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Vitamin D prevents dementias

April 29, 2023
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Vitamin D prevents dementias

It is the vitamin that our body synthesizes thanks to the sun's rays, the vitamin that protects the bones and strengthens the immune system. And from today we know that it is also the vitamin that helps prevent dementia. We are talking about vitamin D and the study that reports this very important result is the research published in the journal Alzheimer's and Dementia thanks to the work of a Canadian team from the University of Calgary (Ghahremani et al, Alzheimers Dement, 2023).

Alzheimer's and vitamin D, what we know

Dementia, at present, is a condition that affects more than 50 million people worldwide and the numbers, unfortunately, are destined to increase with estimates that speak of 150 million in 2050 At present, the purpose of studies and research is to understand which are the modifiable factors, concerning diet and lifestyle, which can help prevent or at least delay these diseases. Vitamin D has been arousing much interest in recent years. Vitamin D, in fact, is involved in the processes of removal of the toxic aggregates of beta amyloid proteins and in the neuroprotection against the damage of the aggregates formed by tau proteins. On the other hand, aggregates of amyloid beta and tau proteins are a hallmark of Alzheimer's disease. Not only that, low vitamin D levels are also associated with an increased risk of developing Alzheimer's. All of these claims lead to the assumption that taking vitamin D as a supplement may help prevent Alzheimer's. However, at present this is still a hypothesis as at the moment the action of vitamin D when taken as a supplement is not known with certainty. The studies carried out up to now, due to the small number of participants in the research and the heterogeneity in the type of supplements and in the duration of the experiment, have not managed to arrive at agreed results, dividing between those who observe a benefit in terms of neuroprotection and those who have not registered it. Thus, the link between vitamin D supplements and brain health remains unclear, at least to date. Canadian research sheds light on this aspect and offers an answer based on solid scientific foundations.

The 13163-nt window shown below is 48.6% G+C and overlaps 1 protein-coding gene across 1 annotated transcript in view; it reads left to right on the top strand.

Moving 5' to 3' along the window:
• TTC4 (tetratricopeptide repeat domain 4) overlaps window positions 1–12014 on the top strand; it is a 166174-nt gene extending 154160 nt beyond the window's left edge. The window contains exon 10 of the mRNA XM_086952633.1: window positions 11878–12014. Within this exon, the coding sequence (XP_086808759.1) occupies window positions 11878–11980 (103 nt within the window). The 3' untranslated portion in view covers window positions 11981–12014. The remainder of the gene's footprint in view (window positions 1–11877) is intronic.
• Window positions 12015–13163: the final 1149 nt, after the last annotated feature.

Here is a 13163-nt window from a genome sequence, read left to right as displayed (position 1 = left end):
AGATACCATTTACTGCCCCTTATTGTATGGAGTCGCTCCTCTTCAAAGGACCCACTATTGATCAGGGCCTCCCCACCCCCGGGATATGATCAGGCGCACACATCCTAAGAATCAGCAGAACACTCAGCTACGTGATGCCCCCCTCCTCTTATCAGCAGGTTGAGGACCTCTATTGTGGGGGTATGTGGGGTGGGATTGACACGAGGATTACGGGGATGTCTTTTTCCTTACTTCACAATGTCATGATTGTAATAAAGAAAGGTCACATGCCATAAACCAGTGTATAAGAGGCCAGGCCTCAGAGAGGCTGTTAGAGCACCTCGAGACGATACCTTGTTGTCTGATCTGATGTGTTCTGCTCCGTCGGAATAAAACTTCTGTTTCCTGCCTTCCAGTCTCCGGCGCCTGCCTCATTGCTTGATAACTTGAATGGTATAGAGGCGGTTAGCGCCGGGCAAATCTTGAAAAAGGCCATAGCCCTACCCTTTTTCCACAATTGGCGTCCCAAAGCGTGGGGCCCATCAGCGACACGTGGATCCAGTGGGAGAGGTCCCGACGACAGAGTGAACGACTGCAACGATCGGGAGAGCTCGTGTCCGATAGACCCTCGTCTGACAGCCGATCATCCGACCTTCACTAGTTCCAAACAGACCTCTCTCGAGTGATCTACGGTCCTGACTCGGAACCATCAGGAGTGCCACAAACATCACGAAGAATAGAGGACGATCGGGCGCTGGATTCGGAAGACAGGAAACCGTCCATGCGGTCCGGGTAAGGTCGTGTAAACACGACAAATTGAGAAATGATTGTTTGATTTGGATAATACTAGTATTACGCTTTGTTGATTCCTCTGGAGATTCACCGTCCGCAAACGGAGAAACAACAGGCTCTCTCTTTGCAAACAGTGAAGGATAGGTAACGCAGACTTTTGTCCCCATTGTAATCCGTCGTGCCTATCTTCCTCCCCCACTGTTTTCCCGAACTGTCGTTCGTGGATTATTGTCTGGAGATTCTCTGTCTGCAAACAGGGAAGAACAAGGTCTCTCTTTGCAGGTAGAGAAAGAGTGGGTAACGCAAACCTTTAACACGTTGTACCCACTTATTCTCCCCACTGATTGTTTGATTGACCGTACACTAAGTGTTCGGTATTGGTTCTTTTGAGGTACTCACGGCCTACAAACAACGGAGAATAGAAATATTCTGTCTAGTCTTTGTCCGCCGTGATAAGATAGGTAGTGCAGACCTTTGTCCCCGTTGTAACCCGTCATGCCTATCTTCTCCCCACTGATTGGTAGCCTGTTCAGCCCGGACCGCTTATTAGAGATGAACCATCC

Vitamin D prevents Alzheimer's, the study

Scientists were based on data from as many as 12,388 people, provided by the National Alzheimer's Coordinating Center, a large database reporting the results of research conducted on dementia. Study participants were all adults, mean age 71, and healthy, with no diagnosis of dementia at study entry. Not only that, the scientists selected, among all the data provided by the database, only those of people who were medically followed for at least ten years and who were known to take or not take supplements containing vitamin D. Different types of vitamin D supplements were accepted, such as colecalciferol, or D3, ergocalciferol, or D2, and calcium-vitamin D. Well, what has emerged is that those who had taken vitamin D during their life, in the various forms listed above , had a 40% lower risk of developing dementia than those who had never taken vitamin D. The effects of vitamin D were greater in women than men, it is believed due to the different hormonal circumstances, and in those with normal cognitive function, with a 56% risk reduction, compared to those with mild cognitive impairment, who instead presented a 33% risk reduction.


Vitamin D really seems to be the vitamin of long life and good health, useful for the immune system, for the bones and from today we also know for the well-being of the brain. Vitamin D can be taken in supplement form, which you buy at the chemist's shops. In any case, always ask your doctor for advice before starting any treatment and to avoid exceeding the quantities, as excesses of vitamin D can lead to toxicity. Other sources of vitamin D are the sun, as exposure to sunlight triggers the synthesis processes of this vitamin, but also some foods, such as herring, salmon, anchovies, tuna and mackerel, but also wild mushrooms, which have been exposed to sunlight, egg yolk and in small quantities also fatty cheeses and butter.

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